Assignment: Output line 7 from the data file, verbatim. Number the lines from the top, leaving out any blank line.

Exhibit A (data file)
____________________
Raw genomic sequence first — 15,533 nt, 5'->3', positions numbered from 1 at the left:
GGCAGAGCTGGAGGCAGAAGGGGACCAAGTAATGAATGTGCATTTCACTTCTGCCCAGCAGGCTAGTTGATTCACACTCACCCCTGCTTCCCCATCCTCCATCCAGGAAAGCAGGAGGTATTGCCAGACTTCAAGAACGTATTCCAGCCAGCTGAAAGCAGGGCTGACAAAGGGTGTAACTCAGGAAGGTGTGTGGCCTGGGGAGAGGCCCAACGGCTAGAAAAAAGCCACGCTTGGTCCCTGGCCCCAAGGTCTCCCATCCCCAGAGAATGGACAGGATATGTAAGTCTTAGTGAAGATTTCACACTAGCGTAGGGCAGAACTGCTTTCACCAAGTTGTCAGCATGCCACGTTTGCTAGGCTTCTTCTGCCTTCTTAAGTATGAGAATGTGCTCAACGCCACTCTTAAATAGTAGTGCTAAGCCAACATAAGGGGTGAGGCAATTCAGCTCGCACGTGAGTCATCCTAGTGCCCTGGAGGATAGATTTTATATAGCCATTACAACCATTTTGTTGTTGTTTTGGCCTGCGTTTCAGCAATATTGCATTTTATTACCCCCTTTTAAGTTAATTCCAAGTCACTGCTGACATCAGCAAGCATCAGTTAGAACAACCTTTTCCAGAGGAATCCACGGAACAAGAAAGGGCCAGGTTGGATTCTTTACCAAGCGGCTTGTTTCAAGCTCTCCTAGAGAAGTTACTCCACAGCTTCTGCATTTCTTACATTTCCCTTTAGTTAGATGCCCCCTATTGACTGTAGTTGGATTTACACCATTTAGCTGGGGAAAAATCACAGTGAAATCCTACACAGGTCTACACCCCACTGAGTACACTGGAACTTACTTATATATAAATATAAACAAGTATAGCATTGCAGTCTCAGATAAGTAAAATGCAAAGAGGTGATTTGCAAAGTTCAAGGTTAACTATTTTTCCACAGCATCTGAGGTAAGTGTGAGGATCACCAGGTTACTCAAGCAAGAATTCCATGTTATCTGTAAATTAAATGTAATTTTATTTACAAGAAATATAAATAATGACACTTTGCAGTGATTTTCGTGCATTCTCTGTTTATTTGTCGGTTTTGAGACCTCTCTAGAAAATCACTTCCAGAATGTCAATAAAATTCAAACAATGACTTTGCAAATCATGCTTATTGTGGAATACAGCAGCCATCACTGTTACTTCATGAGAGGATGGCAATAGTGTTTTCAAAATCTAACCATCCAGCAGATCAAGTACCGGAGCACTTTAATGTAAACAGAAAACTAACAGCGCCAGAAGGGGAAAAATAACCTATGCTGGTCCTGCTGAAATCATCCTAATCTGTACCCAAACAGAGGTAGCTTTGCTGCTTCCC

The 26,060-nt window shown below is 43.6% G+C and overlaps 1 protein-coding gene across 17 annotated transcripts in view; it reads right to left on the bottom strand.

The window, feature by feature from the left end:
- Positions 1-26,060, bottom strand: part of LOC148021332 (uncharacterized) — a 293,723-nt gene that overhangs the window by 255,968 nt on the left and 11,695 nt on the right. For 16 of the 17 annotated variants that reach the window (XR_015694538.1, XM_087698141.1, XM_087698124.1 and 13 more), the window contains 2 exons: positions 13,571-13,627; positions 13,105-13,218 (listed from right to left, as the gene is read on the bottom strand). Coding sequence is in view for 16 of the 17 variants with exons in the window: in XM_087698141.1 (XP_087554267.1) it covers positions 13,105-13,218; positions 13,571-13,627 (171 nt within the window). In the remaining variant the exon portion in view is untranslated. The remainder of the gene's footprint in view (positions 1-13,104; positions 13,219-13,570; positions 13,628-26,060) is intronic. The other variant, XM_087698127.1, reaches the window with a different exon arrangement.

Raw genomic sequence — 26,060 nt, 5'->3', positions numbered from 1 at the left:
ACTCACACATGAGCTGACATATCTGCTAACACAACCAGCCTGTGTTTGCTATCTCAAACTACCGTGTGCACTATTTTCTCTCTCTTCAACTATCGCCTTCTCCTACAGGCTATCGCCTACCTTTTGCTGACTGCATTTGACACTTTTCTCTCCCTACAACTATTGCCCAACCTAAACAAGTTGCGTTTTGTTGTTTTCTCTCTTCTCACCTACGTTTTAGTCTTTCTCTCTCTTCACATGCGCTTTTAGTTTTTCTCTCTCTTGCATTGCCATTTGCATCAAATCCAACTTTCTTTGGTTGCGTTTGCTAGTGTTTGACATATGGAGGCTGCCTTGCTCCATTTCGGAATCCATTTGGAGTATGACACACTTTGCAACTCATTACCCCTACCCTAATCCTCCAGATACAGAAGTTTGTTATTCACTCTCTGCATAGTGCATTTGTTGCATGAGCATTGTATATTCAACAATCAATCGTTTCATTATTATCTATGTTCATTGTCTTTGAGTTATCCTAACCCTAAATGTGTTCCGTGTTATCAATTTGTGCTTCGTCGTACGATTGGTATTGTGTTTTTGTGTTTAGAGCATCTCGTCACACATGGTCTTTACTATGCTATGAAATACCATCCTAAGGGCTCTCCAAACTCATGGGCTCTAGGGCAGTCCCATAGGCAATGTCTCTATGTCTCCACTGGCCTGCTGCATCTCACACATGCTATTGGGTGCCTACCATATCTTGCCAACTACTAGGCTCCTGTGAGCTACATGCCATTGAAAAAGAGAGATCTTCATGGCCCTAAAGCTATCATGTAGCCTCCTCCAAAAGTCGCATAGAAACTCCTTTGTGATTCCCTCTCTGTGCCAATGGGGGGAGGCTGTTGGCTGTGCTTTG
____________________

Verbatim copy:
ACTCACACATGAGCTGACATATCTGCTAACACAACCAGCCTGTGTTTGCTATCTCAAACTACCGTGTGCACTATTTTCTCTCTCTTCAACTATCGCCTTCTCCTACAGGCTATCGCCTACCTTTTGCTGACTGCATTTGACACTTTTCTCTCCCTACAACTATTGCCCAACCTAAACAAGTTGCGTTTTGTTGTTTTCTCTCTTCTCACCTACGTTTTAGTCTTTCTCTCTCTTCACATGCGCTTTTAGTTTTTCTCTCTCTTGCATTGCCATTTGCATCAAATCCAACTTTCTTTGGTTGCGTTTGCTAGTGTTTGACATATGGAGGCTGCCTTGCTCCATTTCGGAATCCATTTGGAGTATGACACACTTTGCAACTCATTACCCCTACCCTAATCCTCCAGATACAGAAGTTTGTTATTCACTCTCTGCATAGTGCATTTGTTGCATGAGCATTGTATATTCAACAATCAATCGTTTCATTATTATCTATGTTCATTGTCTTTGAGTTATCCTAACCCTAAATGTGTTCCGTGTTATCAATTTGTGCTTCGTCGTACGATTGGTATTGTGTTTTTGTGTTTAGAGCATCTCGTCACACATGGTCTTTACTATGCTATGAAATACCATCCTAAGGGCTCTCCAAACTCATGGGCTCTAGGGCAGTCCCATAGGCAATGTCTCTATGTCTCCACTGGCCTGCTGCATCTCACACATGCTATTGGGTGCCTACCATATCTTGCCAACTACTAGGCTCCTGTGAGCTACATGCCATTGAAAAAGAGAGATCTTCATGGCCCTAAAGCTATCATGTAGCCTCCTCCAAAAGTCGCATAGAAACTCCTTTGTGATTCCCTCTCTGTGCCAATGGGGGGAGGCTGTTGGCTGTGCTTTG